Seemingly he dropped out of the music biz to concentrate on his family but judging by this afternoon’s showing I reckon a Rick Astley-like return to chart glory could well be on the cards. Speaking of which I bet old Rick (another one who quit for family reasons) can’t believe what a year he’s had. A mere 29 years after his last number one album he recently beat McCartney to the number one slot. His good fortune deserted him for a while this evening as a faulty microphone threatened to scupper the whole set. In true ‘if life gives you lemons, make lemonade’ fashion though Rick made the most of it and did a little impromptu drumming (who knew?!) and then came on with a broom to sweep the stage whilst the soundmen tried desperately to get things working. Gremlins fixed he was on fine form and it was timely reminder of just what a great soul voice this Lancashire lad (did I really just write that...forgive me...’Lancashire lad’...good god, what is this, the Exeter Express and Echo?) had/has especially on the slower numbers like Cry For Help. Back in the 80s he always seemed a little uncomfortable as a star but this time he’s clearly loving it, joking around with the crowd and belting out this hits with all the ease of man who’s never been away. Happily new single Keep Singing's right up there with the Astley classics.
Hook this dude up with the Daptone Records team and I reckon you’d have musical alchemy. Seriously. Make it happen people.
All too quickly it was nearly over. Just time for The Human League to put on a typically impressive set (third time I’ve seen ‘em and they never disappoint), trawling all the way back to 78’s Being Boiled and up to 95’s surprising return to the charts courtesy of Tell Me When.
The famous floppy hair may be long gone, replaced this evening by a look that was straight out of The Matrix, but this is still ‘Phil talking’. Think 80s pop and you can’t help but thinking of Don’t You Want Me but there’s a good half dozen songs League numbers that send you spinning right back, Mirror Man, Love Action, The Sound Of The Crowd, Louise, The Lebanon, (Keep Feeling) Fascination, each and every one sung along to by 10,000 or so 40-somethings buoyed by booze and nostalgia. Okay so Let’s Rock Exeter might not be the coolest festival around, it might even cheapen the music a little (not sure how I feel about all the ‘comedy’ costumes, probably just me being a miserable bugger), but for fans of this stuff it’s bloody good fun and fantastic value (£45 a ticket to see 12 bands...that’s er...less than £4 a band). Sort out the queues and the loos and it’d be even better.
Friday, July 01, 2016
You know you’re getting old when the music of your youth is neatly packaged up into compilation albums and package tours/festivals. I turned 10 in 1980 so that’s my particular decade and as you’ll no doubt have noticed the 80’s revival scene has been doing pretty brisk business since as far back as the late 90s (a decade that’s now also being repackaged and reissued...how can it be...surely it was only a year or two ago...what’s that you say...twenty plus years ago...oh good grief).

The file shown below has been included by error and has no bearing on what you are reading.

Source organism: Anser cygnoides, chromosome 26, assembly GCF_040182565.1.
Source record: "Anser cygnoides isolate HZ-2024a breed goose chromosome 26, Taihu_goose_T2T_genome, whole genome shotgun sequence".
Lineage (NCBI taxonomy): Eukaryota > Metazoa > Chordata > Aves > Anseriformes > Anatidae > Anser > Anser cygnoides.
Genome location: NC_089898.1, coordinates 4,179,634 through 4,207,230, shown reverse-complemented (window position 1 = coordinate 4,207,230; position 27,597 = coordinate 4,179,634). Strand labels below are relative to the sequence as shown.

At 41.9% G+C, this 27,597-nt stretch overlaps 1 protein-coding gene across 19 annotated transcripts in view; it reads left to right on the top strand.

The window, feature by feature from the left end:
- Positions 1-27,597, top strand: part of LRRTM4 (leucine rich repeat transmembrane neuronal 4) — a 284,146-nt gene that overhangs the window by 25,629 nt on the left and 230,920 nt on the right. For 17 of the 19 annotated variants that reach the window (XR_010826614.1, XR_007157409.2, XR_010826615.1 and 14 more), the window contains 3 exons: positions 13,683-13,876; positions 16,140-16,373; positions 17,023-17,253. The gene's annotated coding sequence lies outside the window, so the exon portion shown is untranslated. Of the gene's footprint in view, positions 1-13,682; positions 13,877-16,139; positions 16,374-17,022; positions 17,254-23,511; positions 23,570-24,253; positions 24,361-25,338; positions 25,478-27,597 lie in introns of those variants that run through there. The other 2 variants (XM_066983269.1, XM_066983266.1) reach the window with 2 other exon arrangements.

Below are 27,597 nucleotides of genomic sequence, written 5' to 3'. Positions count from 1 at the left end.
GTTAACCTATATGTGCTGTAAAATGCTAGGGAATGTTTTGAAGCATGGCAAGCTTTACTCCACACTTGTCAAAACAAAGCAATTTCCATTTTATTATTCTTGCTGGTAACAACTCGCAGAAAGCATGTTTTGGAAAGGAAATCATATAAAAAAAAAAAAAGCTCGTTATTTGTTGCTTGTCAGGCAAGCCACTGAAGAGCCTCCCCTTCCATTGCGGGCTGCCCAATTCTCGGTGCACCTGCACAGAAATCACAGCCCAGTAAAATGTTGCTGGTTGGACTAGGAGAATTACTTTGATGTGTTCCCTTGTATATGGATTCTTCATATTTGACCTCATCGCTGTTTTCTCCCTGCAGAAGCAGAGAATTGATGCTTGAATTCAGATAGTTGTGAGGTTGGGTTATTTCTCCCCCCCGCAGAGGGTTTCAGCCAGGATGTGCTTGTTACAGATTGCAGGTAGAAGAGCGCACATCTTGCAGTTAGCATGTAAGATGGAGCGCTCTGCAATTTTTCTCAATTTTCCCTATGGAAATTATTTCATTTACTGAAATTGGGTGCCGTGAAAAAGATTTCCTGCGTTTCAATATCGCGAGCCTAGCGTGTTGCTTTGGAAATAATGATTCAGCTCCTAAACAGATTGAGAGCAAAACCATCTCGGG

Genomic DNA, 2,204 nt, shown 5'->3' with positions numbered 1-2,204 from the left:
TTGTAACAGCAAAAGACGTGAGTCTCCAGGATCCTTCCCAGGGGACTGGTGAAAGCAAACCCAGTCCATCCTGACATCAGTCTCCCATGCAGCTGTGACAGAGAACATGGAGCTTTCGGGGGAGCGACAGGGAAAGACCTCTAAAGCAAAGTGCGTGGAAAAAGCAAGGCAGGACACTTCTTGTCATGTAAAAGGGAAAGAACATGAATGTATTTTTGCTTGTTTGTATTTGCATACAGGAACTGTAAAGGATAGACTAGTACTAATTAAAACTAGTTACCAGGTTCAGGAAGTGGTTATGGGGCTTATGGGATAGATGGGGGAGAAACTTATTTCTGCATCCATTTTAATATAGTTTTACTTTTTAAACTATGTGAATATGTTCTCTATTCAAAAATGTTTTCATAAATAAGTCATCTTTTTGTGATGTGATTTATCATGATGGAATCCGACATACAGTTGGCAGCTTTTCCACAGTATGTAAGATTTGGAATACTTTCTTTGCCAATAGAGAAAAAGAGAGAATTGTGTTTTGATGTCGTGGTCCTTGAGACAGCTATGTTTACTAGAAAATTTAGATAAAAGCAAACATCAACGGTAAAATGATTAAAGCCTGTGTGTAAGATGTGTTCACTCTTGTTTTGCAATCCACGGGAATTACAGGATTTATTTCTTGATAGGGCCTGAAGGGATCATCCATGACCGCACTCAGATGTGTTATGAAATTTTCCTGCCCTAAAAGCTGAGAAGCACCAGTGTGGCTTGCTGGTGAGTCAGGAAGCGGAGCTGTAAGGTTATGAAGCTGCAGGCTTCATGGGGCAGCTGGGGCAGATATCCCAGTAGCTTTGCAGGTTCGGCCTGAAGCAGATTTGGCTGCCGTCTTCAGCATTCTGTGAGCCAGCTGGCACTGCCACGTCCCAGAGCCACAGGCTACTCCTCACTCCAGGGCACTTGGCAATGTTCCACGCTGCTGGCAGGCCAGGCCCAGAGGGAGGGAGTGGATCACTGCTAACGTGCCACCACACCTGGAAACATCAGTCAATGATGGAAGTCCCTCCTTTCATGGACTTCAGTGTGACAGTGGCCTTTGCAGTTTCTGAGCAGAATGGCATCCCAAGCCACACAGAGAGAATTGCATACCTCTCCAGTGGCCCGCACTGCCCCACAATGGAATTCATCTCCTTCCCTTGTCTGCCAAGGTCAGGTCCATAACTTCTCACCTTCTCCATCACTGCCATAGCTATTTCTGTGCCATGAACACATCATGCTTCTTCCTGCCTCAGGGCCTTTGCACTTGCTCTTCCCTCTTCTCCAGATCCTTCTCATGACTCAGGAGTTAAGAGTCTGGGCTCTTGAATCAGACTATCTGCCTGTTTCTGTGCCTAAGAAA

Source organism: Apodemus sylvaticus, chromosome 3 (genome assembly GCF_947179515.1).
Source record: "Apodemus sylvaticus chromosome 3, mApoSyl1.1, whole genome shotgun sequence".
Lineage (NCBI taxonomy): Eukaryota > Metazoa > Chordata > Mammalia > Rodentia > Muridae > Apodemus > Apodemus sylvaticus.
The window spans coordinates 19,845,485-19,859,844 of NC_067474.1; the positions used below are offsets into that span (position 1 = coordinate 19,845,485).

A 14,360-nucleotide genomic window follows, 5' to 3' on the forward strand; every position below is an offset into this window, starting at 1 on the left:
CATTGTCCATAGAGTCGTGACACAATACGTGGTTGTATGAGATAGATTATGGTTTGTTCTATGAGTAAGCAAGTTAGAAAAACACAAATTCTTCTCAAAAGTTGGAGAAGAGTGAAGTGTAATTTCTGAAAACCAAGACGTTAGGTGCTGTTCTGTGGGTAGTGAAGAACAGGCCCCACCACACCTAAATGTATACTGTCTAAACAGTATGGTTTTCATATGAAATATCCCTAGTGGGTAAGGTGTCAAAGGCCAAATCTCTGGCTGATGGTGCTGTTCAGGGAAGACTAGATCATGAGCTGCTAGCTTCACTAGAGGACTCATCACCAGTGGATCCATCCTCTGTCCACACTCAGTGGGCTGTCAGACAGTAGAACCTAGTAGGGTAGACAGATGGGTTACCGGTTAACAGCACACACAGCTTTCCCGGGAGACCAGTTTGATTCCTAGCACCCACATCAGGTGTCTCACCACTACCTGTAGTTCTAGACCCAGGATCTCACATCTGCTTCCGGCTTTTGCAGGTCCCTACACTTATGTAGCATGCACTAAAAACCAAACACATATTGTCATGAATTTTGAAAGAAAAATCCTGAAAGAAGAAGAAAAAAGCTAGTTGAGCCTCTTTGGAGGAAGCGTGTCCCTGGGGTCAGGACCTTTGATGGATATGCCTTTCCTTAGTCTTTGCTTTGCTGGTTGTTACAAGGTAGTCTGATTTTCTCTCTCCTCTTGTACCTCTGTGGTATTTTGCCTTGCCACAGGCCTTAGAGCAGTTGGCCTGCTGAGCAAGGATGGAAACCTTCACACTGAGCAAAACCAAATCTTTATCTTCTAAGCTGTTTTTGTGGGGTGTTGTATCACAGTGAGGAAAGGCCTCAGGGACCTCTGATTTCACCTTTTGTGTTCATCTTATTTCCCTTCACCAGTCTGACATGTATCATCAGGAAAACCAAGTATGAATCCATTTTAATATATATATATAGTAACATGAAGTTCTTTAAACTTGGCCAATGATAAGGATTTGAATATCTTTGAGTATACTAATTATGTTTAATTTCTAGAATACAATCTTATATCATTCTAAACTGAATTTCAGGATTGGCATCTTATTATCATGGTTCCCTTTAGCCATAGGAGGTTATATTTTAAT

On the one hand inevitably the whole retro music industry has more than a whiff of cheese about it but on the other it’s a pretty harmless bit of fun so with that positive thought firmly in mind (plus a litre or two of Tesco’s finest £3.50 a bottle red wine to take the edge of things) I’m off to Let’s Rock Exeter tomorrow.
There are a growing number of these 80’s extravaganzas across the country now so they must be doing something right. This particular event’s no doubt also benefited from the inclusion of Mr Rick Astley whose Lazarus like return to pop stardom has just been capped off with a number 1 album...a mere 29 years after his last one. Hearing Aid faves Heaven 17 and The Human League are also on the bill along with youthful crush Kim Wilde.
Ahem. You’ve also got 75% of Bucks Fizz (so that’ll be Bucks Fi then), Fine Young Cannibals’ Roland Gift (who was on fine form when I saw him a year ago), mall warbler Tiffany, The Beat (or at least one version of The Beat), Dr and the Medics, Alexander O’Neal, Odyssey and T’Pau. I’m quite exhausted just typing that lot out and, given that I’m prone to what could possibly pass for dancing in an emergency, Sunday’s going to be a whole world of pain. Anyway, tickets are still for sale right here and the sun’s gonna shine. Maybe. For a bit. Oh who am I trying to kid, it looks like it's going to be Wet Wet Wet.
Tuesday, June 28, 2016
Soooooo great to see Brum's very own KIOKO knocking 'em dead at Glasto on the ruddy telly. I've been watching this lot in various incarnations for about 10 years now (pretty sure they were still at school then...I...er...was a little older). They've gigged like crazy over the last decade, kept at it and now, hopefully, it's all finally paying off. We need proper crowd pleasing life affirming br-ass shaking bands like this in our lives right now and in there's any justice in the world - which clearly there is after Iceland rightfully whooped the England football squad - KIOKO'll be on the Pyramid Stage next year. Failing that maybe they could replace the England football squad...hmmm, now there's a thought.